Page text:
In Moscow’s technological progress, a ‘double-edged sword’

Moscow officials have tried to allay concerns about invasion of privacy by insisting that the images and data collected are “securely encrypted”. Roskomsvoboda said, however, that they have revealed evidence that the system is porous, vulnerable to intruders who can use the data and images. for criminal purposes.

Privacy advocates are pushing for a more transparent control system for this and other advanced and often intrusive technologies. “We need to make sure that all these innovations are used to help people, not harm them,” said Mr. Koslyuk.

Face Pay is part of a broader effort in the city to introduce technological solutions. Moscow is without a doubt Russia’s “smartest” city, not least because it is the country’s capital and a focus of government attention. Its 12.5 million people make it the second most populous city in Europe – and it’s growing. Between 2002 and 2010, while Russia’s population fell by 1.2 percent, Moscow grew by 10.9 percent. And the average wage in the capital is almost double the national average.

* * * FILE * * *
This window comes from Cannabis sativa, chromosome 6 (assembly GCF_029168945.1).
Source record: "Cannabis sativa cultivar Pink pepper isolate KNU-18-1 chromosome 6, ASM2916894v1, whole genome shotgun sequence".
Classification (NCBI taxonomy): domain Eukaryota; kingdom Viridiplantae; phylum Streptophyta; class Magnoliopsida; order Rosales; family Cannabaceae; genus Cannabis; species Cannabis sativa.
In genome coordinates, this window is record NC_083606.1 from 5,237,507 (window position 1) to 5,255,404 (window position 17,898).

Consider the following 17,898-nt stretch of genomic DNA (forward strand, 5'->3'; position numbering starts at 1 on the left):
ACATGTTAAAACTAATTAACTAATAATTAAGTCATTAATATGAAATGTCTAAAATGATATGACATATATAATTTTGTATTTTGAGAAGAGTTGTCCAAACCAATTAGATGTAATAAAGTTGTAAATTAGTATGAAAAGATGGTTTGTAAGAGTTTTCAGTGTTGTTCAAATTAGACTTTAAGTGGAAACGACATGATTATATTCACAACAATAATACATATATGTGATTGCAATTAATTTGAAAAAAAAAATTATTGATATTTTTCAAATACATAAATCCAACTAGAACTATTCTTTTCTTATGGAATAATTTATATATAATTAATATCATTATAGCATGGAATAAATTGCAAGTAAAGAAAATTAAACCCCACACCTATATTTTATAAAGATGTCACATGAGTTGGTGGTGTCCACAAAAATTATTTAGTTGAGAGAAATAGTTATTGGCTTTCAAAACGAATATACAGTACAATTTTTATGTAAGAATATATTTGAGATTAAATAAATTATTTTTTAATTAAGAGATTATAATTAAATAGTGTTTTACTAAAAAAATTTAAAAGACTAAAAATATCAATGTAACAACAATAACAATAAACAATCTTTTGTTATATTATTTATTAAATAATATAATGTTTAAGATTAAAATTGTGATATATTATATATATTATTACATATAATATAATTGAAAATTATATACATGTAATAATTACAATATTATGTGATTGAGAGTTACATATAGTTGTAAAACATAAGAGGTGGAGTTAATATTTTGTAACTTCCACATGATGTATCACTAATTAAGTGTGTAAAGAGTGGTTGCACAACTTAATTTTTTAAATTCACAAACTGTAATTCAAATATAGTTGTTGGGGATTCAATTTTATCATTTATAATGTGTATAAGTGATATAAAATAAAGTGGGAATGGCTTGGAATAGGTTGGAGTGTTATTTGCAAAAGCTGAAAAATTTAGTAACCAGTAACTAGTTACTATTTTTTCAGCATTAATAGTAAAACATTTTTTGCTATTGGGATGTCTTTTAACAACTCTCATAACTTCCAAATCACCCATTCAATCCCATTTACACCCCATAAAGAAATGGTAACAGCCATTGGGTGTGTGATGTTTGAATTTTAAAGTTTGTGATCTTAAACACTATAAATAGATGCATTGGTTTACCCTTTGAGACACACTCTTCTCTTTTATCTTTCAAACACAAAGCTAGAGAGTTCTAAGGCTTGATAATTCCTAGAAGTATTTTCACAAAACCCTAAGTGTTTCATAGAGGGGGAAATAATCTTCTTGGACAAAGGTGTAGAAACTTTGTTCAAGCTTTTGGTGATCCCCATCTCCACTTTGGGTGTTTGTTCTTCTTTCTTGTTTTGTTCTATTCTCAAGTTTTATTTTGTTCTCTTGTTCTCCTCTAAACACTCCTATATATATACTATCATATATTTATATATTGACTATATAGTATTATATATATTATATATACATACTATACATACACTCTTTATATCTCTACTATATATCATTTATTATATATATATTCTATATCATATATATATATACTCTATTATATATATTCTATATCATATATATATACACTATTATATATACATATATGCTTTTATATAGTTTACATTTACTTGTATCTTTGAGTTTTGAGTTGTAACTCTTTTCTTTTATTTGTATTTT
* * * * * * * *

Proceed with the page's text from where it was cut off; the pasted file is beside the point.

The capital is also receiving royal treatment by the federal government. In 2019, Moscow’s urban renewal budget corresponded to the rest of the country.

“Moscow has the power in terms of economy and budgets,” said Sergei Kamolov, a professor at the prestigious Moscow State Institute of International Relations. “Moscow is in the avant-garde, a test case for all kinds of systems.”

Two years ago, Russia adopted its own system for ranking its “smart cities,” measuring what is called their “IQ level.” This provides cities with benchmarks to measure progress in introducing modern techniques and digital services to their people. Sir. Kamolov said these are useful tools to pressure local officials to achieve the goals set in a national “Smart Cities” program.

Sir. Kamolov, who is a member of a working group on the “Smart Cities” program, warns that its ideas and technologies can not be easily copied from city to city. Nor, he said, do fancy new technologies necessarily have an impact on citizens’ quality of life. “It seems to me that ‘Smart Cities’ is a deep marketing concept, ” he said in a telephone interview.

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